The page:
We bought this board from a sound re-enforcement company in Jupiter
FL. We have all intention to rent it out but its currently in queue to
be service so we figured we'd put it online in the mean time and check
if we get any 'bites.' OUR CLOSEUP PHOTOS WONT LOAD. WE'LL TRY TO GET WITH A PHOTOGRAPHER TO DO A BETTER PICTURE SET. WE HAVE THE PICS ON OTHER SITES AND THEY ARE FINE THERE BUT EBAY WON'T ACCEPT THEM FOR SOME REASON.
The case alone is valued almost $500. This is Extremely bulky.
Shipping is going to run over $200 (estimated). **some of the slider and pots are dirty** once again, its up to be service. There is slight oxidation on the outside of the board but that from constant use which includes outdoors.
The listed price is for the board 'as is.' We would be happy to service the board and then sell it to you for an additional $350 which is steal of a service charge.
Feels free to message any questions.
Have a wondeful day!!!
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Most mixing consoles have a fixed buss system: e.g. say 4 groups busses, 3 or 4 auxiliary busses, a stereo buss, and maybe a mono buss. The numbers and variations are endless, but you're stuck with the configuration you initially purchased. If your buss requirements change from project to project, you'll need a new console with more capacity than any single job requires.
Group/ Aux Diversity System
The GA Diversity system provided on the GA Series Mixing Consoles gives you the flexibility to match the console's buss configuration to a wide range of signal-routing requirements. 4 of its 10 mix busses can be individually switched from pre-fader auxiliary send status to group type operation, so you can have 2 groups and 8 auxiliary sends, 4 groups and 6 auxiliary sends, or any other combination the job requires.
Clean Signals From Input to Output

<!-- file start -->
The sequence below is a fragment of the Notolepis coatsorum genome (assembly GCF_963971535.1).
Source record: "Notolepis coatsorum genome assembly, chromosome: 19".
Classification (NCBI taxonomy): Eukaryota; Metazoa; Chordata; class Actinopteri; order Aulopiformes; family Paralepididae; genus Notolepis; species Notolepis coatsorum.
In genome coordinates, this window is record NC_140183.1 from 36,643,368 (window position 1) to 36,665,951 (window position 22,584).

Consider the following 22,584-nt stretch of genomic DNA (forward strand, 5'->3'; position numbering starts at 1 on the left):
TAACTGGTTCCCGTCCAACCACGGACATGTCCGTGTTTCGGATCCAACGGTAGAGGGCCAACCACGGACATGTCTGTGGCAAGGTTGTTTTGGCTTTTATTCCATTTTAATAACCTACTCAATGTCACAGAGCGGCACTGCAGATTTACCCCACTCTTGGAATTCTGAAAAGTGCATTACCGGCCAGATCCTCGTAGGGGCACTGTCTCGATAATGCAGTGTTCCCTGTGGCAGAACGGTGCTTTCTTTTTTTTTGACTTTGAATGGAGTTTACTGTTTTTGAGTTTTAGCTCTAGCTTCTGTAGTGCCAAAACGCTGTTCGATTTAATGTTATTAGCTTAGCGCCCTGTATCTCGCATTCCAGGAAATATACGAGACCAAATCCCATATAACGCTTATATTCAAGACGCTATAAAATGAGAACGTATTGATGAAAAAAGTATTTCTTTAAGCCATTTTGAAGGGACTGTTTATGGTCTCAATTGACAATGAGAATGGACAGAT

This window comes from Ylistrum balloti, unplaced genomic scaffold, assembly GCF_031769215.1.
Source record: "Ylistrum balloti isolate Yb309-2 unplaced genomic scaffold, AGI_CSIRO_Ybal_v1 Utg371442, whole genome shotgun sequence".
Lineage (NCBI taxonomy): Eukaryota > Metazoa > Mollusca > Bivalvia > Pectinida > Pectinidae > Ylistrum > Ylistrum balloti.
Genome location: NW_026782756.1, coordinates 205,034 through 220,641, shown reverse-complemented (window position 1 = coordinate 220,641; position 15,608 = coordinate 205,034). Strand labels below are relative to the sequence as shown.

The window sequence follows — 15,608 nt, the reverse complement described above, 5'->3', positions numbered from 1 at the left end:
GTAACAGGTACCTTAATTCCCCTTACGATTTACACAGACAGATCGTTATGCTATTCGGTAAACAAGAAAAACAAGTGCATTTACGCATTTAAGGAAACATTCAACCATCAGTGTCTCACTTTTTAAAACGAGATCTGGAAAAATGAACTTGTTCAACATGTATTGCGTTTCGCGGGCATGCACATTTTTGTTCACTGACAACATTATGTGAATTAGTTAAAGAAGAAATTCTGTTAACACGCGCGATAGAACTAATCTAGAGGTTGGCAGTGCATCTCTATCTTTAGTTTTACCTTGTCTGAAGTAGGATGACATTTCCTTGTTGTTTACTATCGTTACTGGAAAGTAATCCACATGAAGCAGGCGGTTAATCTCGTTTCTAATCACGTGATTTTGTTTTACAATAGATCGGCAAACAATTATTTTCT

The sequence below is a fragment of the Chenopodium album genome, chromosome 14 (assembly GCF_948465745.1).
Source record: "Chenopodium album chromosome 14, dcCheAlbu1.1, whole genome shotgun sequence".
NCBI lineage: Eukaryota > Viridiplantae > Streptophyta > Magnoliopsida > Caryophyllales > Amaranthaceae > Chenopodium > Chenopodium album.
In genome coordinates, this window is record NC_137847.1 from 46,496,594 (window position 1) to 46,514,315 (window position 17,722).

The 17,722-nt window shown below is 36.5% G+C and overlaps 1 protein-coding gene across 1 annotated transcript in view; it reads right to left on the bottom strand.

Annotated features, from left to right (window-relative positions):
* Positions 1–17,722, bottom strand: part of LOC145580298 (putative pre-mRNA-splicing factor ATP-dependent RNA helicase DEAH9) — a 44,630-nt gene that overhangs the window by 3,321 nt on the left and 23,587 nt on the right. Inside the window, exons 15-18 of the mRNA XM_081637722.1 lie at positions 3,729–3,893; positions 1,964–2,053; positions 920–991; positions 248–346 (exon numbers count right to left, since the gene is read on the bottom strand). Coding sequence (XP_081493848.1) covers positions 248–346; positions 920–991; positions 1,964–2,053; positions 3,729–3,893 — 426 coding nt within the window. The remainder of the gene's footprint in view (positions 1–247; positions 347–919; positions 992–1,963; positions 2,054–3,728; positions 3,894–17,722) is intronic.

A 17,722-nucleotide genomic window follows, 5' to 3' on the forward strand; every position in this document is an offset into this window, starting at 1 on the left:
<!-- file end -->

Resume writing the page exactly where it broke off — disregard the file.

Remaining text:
Many mixer circuits must handle low-level signals - the head amplifiers, for example - and must be designed with extra care or they can be a major source of noice and distortion. Other critical design criteria include inter-stage matching, internal impedance, circuit layout, grounding, component selection, and a veritable plethora of other factors that affect performance and the mixer's overall "sound". Here's where Yamaha technology makes a real difference. Whether you're using microphone or line input, Yamaha's high-performance circuitry gives you an exceptionally clean, quiet signal from input to output. But then there's RF rejection. RF (Radio Frequency) noice generated by motors, video monitors, and digital equipment of almost any kind can make the cleanest, quietest circuitry virtually worthless. The GA32/12 and the GA24/12 boast outstanding RF noise rejection.
Specs You Can Trust
Yamaha never has "tweaked" specifications. Never will. It's amazing how mediocre specs can be made to look impressive by simply optimizing test conditions. The electrical specifications we publish are all brutally honest, measured under the stated and/or industry-standard conditions. When in doubt, we urge you to use the most sensitive sound measurement devices available: your own ears. They'll tell you who you can trust.
Rugged and Reliable
From connectors to controls to chassis, GA consoles are built to last. Whether used in an installation or taken on the road, these attractively finished, rugged consoles will keep on performing with the utmost reliability.
The GA32/12 has 28 mono input channels with balanced XLR-type microphone inputs and balanced/unbalanced TRS phone jack line inputs. Phantom power is switchable in 4-input groups for all mono inputs, providing direct compatibility with high-performance phantom-powered condenser microphones and DI boxes.
Insert send/return patch points are included on all mono channels for convenient insertion of compressor/limiters (a must for top-quality vocal sound), equalizers or any other outboard equipment you might need to apply to individual channels.
Input Controls and Level Matching
Gain trim controls with a 44-dB range and LED peak indicators on all mono and stereo inputs facilitate optimum level matching with a wide range of sources. The mono inputs additionally feature 26-dB pad switches, phase switches for easy input phase correction and switchable high-pass filters to cut out rumble and other low-frequency noise.
4-Band Channel EQ